Dynamic Boltzmann Machines for Second Order Moments and Generalized Gaussian Distributions

arXiv.org Machine Learning

Dynamic Boltzmann Machine (DyBM) has been shown highly efficient to predict time-series data. Gaussian DyBM is a DyBM that assumes the predicted data is generated by a Gaussian distribution whose first-order moment (mean) dynamically changes over time but its second-order moment (variance) is fixed. However, in many financial applications, the assumption is quite limiting in two aspects. First, even when the data follows a Gaussian distribution, its variance may change over time. Such variance is also related to important temporal economic indicators such as the market volatility. Second, financial time-series data often requires learning datasets generated by the generalized Gaussian distribution with an additional shape parameter that is important to approximate heavy-tailed distributions. Addressing those aspects, we show how to extend DyBM that results in significant performance improvement in predicting financial time-series data.


Reinforcement Learning: The Business Use Case, Part 1

#artificialintelligence

The whirl of reinforcement learning started with the advent of AlphaGo by DeepMind, the AI system built to play the game Go. Since then, various companies have invested a great deal of time, energy, and research, and today reinforcement learning is one of the hot topics within Deep Learning. That said, most businesses are struggling to find use cases for reinforcement learning or ways to encompass it within their business logic. So far, it's been studied only in risk-free, observed, environments that are easy to simulate, which means that industries like finance, health, insurance, tech-consultancies are reluctant to risk their own money to explore its applications. What's more, the aspect of "risk factoring" within reinforcement learning puts a high strain on systems.


Learning from multivariate discrete sequential data using a restricted Boltzmann machine model

arXiv.org Machine Learning

A restricted Boltzmann machine (RBM) is a generative neural-network model with many novel applications such as collaborative filtering and acoustic modeling. An RBM lacks the capacity to retain memory, making it inappropriate for dynamic data modeling as in time-series analysis. In this paper we address this issue by proposing the p-RBM model, a generalization of the regular RBM model, capable of retaining memory of p past states. We further show how to train the p-RBM model using contrastive divergence and test our model on the problem of predicting the stock market direction considering 100 stocks of the NASDAQ-100 index. Obtained results show that the p-RBM offer promising prediction potential.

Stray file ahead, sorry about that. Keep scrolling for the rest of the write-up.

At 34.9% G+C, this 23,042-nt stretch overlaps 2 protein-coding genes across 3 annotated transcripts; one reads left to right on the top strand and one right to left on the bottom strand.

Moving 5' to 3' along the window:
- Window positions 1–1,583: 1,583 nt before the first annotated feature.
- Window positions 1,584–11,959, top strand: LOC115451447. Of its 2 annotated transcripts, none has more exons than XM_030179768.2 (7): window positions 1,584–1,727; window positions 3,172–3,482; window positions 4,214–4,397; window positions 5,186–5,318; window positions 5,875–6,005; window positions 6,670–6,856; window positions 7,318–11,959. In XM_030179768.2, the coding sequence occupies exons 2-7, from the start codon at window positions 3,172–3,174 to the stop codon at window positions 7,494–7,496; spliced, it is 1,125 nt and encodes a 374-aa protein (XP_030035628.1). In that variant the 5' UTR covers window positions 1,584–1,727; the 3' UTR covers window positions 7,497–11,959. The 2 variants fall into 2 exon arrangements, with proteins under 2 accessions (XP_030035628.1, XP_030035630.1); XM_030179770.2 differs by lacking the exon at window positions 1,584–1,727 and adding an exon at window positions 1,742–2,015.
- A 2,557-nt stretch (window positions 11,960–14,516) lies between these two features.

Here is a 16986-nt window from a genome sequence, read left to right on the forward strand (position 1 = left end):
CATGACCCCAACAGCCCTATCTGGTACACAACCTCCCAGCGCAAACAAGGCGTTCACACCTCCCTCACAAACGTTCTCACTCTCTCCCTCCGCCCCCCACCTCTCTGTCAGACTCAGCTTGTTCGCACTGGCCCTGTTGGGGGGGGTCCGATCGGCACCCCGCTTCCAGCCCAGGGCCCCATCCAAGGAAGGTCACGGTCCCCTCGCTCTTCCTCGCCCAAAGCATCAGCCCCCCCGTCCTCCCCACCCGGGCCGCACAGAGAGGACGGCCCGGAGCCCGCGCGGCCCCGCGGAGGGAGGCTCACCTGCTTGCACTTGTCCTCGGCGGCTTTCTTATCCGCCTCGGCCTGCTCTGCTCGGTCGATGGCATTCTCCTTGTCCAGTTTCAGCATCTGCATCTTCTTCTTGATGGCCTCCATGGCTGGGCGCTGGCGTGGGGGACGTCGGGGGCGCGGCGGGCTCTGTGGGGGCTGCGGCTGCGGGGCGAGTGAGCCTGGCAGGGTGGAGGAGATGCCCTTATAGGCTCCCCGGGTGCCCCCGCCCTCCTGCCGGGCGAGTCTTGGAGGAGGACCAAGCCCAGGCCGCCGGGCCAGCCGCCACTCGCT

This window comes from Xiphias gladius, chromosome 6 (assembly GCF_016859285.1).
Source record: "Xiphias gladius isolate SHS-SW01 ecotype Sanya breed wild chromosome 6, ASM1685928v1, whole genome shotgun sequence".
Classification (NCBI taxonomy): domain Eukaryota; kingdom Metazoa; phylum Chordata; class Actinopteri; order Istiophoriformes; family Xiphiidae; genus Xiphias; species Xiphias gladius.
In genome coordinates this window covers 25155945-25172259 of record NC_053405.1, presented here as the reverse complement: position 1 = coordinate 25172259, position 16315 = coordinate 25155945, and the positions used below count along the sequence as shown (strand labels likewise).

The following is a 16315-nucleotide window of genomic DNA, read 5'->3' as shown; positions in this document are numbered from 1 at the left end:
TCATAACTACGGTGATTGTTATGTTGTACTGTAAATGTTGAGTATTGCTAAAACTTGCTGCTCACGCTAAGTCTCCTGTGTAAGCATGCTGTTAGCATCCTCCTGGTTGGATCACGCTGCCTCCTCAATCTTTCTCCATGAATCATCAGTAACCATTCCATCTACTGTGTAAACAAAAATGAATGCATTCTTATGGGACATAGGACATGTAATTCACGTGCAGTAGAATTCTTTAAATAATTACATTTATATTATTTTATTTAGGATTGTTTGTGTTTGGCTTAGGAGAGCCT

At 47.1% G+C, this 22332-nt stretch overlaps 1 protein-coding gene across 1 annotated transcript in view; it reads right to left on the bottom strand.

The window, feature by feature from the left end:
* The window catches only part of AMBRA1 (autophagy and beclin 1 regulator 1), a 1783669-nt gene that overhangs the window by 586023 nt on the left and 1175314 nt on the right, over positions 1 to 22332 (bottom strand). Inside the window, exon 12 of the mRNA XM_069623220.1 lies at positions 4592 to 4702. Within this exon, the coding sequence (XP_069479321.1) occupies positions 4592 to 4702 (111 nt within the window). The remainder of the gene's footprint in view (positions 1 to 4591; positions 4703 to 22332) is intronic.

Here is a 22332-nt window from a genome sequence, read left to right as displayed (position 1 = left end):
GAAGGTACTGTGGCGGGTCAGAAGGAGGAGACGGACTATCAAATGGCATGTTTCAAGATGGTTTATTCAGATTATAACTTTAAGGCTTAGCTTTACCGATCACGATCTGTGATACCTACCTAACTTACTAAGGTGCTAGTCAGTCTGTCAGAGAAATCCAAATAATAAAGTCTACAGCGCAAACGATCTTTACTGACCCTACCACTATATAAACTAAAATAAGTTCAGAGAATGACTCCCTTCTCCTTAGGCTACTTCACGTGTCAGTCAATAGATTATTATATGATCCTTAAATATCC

Probability and Statistics explained in the context of deep learning

#artificialintelligence

This article is intended for beginners in deep learning who wish to gain knowledge about probability and statistics and also as a reference for practitioners. In my previous article, I wrote about the concepts of linear algebra for deep learning in a top down approach ( link for the article) (If you do not have enough idea about linear algebra, please read that first).The same top down approach is used here.Providing the description of use cases first and then the concepts. All the example code uses python and numpy.Formulas are provided as images for reuse. Probability is the science of quantifying uncertain things.Most of machine learning and deep learning systems utilize a lot of data to learn about patterns in the data.Whenever data is utilized in a system rather than sole logic, uncertainty grows up and whenever uncertainty grows up, probability becomes relevant. By introducing probability to a deep learning system, we introduce common sense to the system.Otherwise the system would be very brittle and will not be useful.In deep learning, several models like bayesian models, probabilistic graphical models, hidden markov models are used.They depend entirely on probability concepts.